Why Amnesty Should Lose at the Supreme Court
It’s not the job of judges to stop warrantless wiretapping.
In Monday’s case, Amnesty argues that it has suffered a real injury—not because its employees know that spies have looked over their shoulders when they communicate with surveillance targets, but because the employees know that could happen. Amnesty says its people have had to curtail certain communications and take other precautions. The Obama administration accepts none of this: Amnesty has met with no injury and has no standing, the government’s lawyers say.
If the Court holds to its modern, skeptical view of standing, Amnesty will lose. This does not mean that there is no way the 2008 surveillance law can ever be challenged. If the government prosecutes a target using information obtained from surveillance, that person will be able to argue that the introduction of the evidence would violate his constitutional rights. However, if the government avoids bringing such cases, then people who are spied on will be out of luck. That is why Amnesty wants to get into court now.
Why has the Supreme Court restricted standing over the years? Many commentators blame conservative justices. But, as I mentioned earlier, progressive justices used standing to block challenges to the New Deal regulatory agencies. Standing doctrine is too crude for achieving ideological ends. If the justices say the Sierra Club lacks standing to challenge a weak environmental rule, then the NRA loses standing to shoot down a gun-control law.
The real explanation for the rise of standing doctrine is connected with the expansion of executive power, a bipartisan effort that goes back a century. Congress created regulatory agencies because courts can’t regulate modern problems like pollution, monopoly, and financial collapse. Congress placed the agencies in the executive branch under the leadership of the president, so someone can be held accountable when they go astray. It soon became clear that Congress could not make detailed rules for the executive branch to guide its actions, because of the complexity of the problems that its agencies were asked to tackle and the speed with which they changed. This proved even more true of foreign relations, where threats so rapidly emerge, recede, and metamorphose. Discretion became an essential feature of executive power.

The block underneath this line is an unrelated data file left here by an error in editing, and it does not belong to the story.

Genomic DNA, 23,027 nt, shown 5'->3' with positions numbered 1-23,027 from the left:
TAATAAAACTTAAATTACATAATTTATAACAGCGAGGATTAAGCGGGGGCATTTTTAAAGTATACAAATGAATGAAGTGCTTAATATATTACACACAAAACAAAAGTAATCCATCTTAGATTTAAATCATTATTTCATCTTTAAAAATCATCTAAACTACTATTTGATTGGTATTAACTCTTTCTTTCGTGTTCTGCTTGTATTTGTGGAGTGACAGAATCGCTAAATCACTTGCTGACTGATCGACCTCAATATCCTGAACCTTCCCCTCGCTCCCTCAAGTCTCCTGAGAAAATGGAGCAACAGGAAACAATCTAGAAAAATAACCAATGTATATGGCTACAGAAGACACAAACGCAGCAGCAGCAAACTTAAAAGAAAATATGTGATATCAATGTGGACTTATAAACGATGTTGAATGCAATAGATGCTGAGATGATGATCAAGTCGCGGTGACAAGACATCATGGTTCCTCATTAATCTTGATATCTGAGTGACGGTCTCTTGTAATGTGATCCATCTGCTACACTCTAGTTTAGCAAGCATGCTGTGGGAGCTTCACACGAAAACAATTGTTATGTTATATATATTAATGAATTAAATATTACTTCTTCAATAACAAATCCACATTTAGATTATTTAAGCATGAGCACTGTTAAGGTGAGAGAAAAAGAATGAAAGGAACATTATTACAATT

The executive cannot exercise discretion, however, if courts, which move slowly and lack expertise, are constantly telling it what to do. The Supreme Court has made standing harder for plaintiffs to achieve so that people cannot enlist courts in schemes to block executive actions they disapprove of. The Obama administration is fine with this. The arc of the moral universe bends toward presidential power.
In other words, in spite of the fantasy that the courts can rein in the executive branch, that branch has gained power precisely because the courts as well as Congress realized that only a strong executive branch can battle the hobgoblins of the modern world. One of those hobgoblins is al-Qaida, and surveillance is the way to slay it. None of this means, though, that we the people lack recourse when the executive branch abuses its power. If you do not approve of government surveillance of foreign communications, or you think the law lends itself to abuse, then make your voice heard on Election Day.
Eric Posner, a professor at the University of Chicago Law School, is a co-author of The Executive Unbound: After the Madisonian Republic and Climate Change Justice. Reach him on Twitter at @EricAPosner.